Samsung Chairman’s Estate Sparks Tax Questions

Lee is a legendary figure in South Korea as the man who turned Samsung Electronics into a powerful conglomerate. He is also the country’s richest man with an estimated net worth of US$11.4 billion. Under Korean inheritance law, an heir will have to pay 50 percent in tax when inheriting such wealth, indicating an inheritance tax bill of some US$6 billion.

Estate problems are on the horizon for Samsung Chairman Lee Kun Hee’s heirs. Hee suffered a major heart attack three months ago and has been in the hospital ever since. It does not appear he will live for much longer. Hee’s estate is believed to be worth approximately $12 billion. As China Topixpoints out, in an article titled Samsung Heirs Could Pay a Massive US $6 Billion Inheritance Tax, under South Korean law the estate will have to give half of the estate to the government. The family could avoid some of this tax burden by placing the money in a foundation, but that would mean giving up some control of the assets.

It is unclear whether Hee could have avoided this through estate planning before his heart attack. It is possible that South Korea has laws and vehicles that could be used to more effectively keep wealth in the family as opposed to giving it to the government. In the United States, if a wealthy person does nothing, then their family might not be much better off than Hee’s. The government will not necessarily take half of the wealth, but a significant portion of the estate will be lost, as much as 40% in some cases.

Of course, in the United States there are ways to avoid the estate tax or at least to minimize the burden it can cause families. However, it requires being proactive. You cannot expect to wait until you are sick in the hospital if you hope to avoid the fate of Hee’s heirs for your heirs.

Contact your estate planning attorney sooner, rather than later.

Reference: China Topix (July 23, 2014) Samsung Heirs Could Pay a Massive US $6 Billion Inheritance Tax

If You Can Dream It, You Can Do It … Unless the Utah Trustee Says No

Your plan is only as good as the people who implement it. When they aren’t competent, don’t pay attention to details, or decide to pursue their own interests, disaster can ensue. The latest case involves the Walt Disney estate.

“If you can dream it, you can do it.” Walt Disney shared great inspiration with the world, and no doubt with his own family. But ever since Disney passed away in 1966, problems with his estate plan have continued to mount.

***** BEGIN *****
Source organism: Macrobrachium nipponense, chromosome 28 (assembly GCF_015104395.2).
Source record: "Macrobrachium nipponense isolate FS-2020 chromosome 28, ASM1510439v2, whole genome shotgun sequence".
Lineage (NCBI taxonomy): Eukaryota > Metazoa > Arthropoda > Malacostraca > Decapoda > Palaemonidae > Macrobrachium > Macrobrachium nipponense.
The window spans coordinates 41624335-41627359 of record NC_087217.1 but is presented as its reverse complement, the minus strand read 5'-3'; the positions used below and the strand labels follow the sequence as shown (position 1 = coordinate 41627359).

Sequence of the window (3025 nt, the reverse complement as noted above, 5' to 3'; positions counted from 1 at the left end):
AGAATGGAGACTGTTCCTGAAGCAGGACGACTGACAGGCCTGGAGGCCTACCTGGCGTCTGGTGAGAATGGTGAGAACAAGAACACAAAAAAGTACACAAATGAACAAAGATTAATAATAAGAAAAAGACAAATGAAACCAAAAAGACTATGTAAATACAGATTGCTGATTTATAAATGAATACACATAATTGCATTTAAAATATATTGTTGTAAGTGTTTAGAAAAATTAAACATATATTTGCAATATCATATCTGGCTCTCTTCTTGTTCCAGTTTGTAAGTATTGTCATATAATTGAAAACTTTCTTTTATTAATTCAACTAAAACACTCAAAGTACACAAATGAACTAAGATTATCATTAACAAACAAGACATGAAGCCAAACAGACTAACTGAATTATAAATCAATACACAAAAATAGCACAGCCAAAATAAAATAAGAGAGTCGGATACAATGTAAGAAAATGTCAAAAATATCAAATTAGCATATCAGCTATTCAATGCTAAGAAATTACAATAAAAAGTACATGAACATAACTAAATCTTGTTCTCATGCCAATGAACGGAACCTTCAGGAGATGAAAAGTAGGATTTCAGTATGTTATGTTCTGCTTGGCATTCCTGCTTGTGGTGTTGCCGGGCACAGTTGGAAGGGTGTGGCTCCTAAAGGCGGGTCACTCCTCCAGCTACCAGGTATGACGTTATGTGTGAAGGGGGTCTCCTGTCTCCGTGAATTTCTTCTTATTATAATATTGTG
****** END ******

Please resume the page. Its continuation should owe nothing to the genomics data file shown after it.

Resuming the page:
At issue is a trust he left for his grandchildren. The trust itself is fairly standard in that trust principal was to be distributed to the grandchildren in stages. For one grandchild, everything went according to plan. However, for the other two, problems have arisen.

Investing Daily, in an article entitled Key Estate Planning Mistakes You Need to Avoid, locates the problem with a clause in the trust that states the principal could be withheld if the grandchildren lacked the “maturity and financial ability to manage and utilize such funds in a prudent and responsible manner.” The article points out that this is a standard clause in many trusts. The problem is that disagreements have arisen between the trustees and the grandchildren. The trustees say the grandchildren have learning disabilities and are unable to manage money. In addition, the trustees contend that the grandchildren are overly influenced by a stepfather. However, the grandchildren believe the trustees just do not want to lose their income from managing the trust and that the grandchildren are being punished for refusing to keep any distributed money at one of the trustee’s financial firms.

From the outside, it is impossible to know whether the trustees or the grandchildren are in the right. What we can say is that it appears that Walt Disney chose the wrong trustees. It is extremely important to choose a trustee who will be able to cooperate with your trust’s beneficiaries. Whenever litigation occurs between trustees and beneficiaries, that may indicate that wrong choice has been made.

Reference: Investing Daily (July 24, 2014) Key Estate Planning Mistakes You Need to Avoid